Headmaster: Mr. Fidelis
Teachers: 5 government (including headmaster)
Pupils: 99, 55 boys, 44 girls
Graduation Rate in 2014: 8/8, 100%
Nsoko is a small and isolated village on the outskirts of the Lebialem district. Due to its inaccessibility, the area is poorly developed and largely cut off from government funding. In the past, the idea of education was an afterthought. Most parents in Nsoko remember attending school, but many dropped out due to lengthy walking distances, a lack of interest or for financial reasons. In 2011, ICA announced that the community of Nsoko would receive a new school. The project was quickly completed by the locals and it opened in 2012. Nsoko now boasts not only a modern school, but a new attitude towards education. Feida, mother of three, says “we [the parents of Nsoko] went to school because we were told to go – now we see the value of education”. Within a decade, G.S. Nsoko has tripled its attendance, rising from 30 pupils to 90.
The only thing more beautiful than the new building is the setting in which it sits. The school is located on a hill, which overlooks a flat, green, soccer pitch and a nearby river. The Nsoko community is proud to use the school grounds as a venue to celebrate Cameroon independence day. Neighbouring schools, such as G.S. Fossung and G.S. Atungeh, flock to G.S. Nsoko to attend such festivities. The school has become a focal point for celebration.
The solar lights have added a different element of change. The pupils are able to stay up past dark in order to continue their studies. Hopefully this type of work ethic will help students like Marissa realize her dream: “I like school because my education can help me be a nurse”.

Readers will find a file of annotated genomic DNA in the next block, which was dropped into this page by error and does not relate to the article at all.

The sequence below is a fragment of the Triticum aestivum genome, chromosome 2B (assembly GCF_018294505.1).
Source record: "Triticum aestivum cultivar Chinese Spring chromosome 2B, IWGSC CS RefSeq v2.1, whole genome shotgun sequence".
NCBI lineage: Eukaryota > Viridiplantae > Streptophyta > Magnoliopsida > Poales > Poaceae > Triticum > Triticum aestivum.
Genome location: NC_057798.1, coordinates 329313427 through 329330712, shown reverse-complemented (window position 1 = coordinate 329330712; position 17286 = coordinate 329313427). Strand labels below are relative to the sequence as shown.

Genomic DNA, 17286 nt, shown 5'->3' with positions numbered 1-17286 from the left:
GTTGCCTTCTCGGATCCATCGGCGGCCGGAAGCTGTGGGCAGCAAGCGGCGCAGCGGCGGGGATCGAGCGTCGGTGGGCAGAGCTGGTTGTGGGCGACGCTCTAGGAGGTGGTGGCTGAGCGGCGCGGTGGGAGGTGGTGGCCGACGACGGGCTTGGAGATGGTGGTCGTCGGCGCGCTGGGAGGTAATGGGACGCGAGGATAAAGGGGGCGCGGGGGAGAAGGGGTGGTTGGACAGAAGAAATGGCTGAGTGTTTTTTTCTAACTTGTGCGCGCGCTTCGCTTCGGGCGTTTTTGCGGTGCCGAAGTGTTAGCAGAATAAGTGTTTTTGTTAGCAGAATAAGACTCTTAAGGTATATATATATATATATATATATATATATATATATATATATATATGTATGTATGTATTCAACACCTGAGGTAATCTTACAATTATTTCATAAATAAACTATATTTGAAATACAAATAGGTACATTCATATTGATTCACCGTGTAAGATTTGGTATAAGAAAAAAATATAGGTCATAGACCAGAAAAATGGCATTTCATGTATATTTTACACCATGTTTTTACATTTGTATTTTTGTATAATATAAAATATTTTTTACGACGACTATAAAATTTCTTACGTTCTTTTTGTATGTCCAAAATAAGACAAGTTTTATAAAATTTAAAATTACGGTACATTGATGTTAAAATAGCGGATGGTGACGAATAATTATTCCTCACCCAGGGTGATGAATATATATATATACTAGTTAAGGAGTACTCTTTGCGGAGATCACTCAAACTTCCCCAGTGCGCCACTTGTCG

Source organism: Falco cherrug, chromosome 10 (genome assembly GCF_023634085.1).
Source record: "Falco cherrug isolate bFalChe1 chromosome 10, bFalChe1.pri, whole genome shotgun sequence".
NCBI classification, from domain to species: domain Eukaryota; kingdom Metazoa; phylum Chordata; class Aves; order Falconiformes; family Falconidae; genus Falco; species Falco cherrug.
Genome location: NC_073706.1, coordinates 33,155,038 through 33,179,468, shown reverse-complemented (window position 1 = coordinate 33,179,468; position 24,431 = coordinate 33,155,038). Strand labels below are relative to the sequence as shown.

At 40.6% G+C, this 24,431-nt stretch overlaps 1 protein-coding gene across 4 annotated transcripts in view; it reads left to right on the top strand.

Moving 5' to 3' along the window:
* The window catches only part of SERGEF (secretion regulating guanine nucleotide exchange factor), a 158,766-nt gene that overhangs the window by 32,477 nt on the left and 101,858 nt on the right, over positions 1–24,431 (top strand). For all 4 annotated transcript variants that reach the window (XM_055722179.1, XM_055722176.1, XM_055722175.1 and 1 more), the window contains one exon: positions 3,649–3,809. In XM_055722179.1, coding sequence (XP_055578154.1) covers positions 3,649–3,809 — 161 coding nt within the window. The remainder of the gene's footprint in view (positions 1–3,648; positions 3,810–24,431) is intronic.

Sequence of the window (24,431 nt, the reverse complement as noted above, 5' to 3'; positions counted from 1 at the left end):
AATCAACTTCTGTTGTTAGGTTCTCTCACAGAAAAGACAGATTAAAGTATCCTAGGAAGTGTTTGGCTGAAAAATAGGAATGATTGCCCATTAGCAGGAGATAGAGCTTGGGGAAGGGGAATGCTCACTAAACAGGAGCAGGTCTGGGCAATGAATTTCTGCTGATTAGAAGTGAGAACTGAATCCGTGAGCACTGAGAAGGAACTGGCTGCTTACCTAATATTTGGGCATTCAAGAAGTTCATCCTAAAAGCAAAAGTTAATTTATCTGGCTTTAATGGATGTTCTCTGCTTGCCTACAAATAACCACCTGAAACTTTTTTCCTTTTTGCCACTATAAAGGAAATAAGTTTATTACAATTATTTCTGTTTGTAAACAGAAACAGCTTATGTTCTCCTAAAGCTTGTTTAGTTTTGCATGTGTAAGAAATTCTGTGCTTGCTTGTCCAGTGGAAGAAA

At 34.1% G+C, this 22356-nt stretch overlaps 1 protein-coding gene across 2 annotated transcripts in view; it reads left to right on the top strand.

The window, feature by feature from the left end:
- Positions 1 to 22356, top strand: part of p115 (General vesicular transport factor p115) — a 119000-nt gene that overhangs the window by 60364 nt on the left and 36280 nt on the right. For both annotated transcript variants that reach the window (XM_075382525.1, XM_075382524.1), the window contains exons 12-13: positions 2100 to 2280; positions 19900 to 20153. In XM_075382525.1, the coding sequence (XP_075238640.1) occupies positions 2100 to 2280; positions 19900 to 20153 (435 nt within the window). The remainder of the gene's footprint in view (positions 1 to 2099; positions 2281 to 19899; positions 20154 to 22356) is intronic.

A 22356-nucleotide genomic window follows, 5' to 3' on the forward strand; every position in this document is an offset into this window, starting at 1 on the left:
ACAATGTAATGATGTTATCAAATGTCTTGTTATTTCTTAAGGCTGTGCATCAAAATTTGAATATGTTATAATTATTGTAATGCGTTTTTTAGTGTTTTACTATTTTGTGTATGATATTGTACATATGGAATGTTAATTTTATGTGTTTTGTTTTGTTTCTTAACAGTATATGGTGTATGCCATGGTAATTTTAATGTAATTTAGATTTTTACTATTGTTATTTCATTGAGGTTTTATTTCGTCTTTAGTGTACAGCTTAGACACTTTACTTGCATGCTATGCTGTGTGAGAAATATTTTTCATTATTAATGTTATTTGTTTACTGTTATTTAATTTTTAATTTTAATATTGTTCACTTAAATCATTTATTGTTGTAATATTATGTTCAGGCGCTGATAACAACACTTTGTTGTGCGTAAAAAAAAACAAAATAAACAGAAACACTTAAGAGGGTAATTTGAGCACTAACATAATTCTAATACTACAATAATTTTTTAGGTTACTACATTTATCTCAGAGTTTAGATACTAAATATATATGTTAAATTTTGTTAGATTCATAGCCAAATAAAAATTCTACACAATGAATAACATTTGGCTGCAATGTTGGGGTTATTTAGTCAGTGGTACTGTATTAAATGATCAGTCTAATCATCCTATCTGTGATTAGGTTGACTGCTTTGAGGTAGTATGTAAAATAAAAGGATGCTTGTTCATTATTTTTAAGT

Possibilities for continued development
The number one priority of the Nsoko community is to secure clean drinking water for the students. The nearby river provides a source of water, but it is untreated . The school suffers from a high absenteeism due to water-borne illnesses. As the headmaster, Mr. Fidelis, aptly stated “if there is no water, there is no life”. The community also suffers from a lack of communication and access to the outside world. There is no electricity, no cellular coverage and the routes are difficult to bypass, especially in the rainy season. In the event of an emergency, getting a patient to a proper healthcare facility is very difficult. Additionally, due to the lack of electricity, there are very few electronics in the village making subjects like home economics and computer science difficult to teach.
G.S. Nsoko has successfully changed the philosophy of education for the better. The school grounds have instilled a sense of pride within the wider community and education itself has improved. As one mother reports “due to the new building, the learning atmosphere is better and the school is clean. The pupils are not distracted as much in the new classrooms”.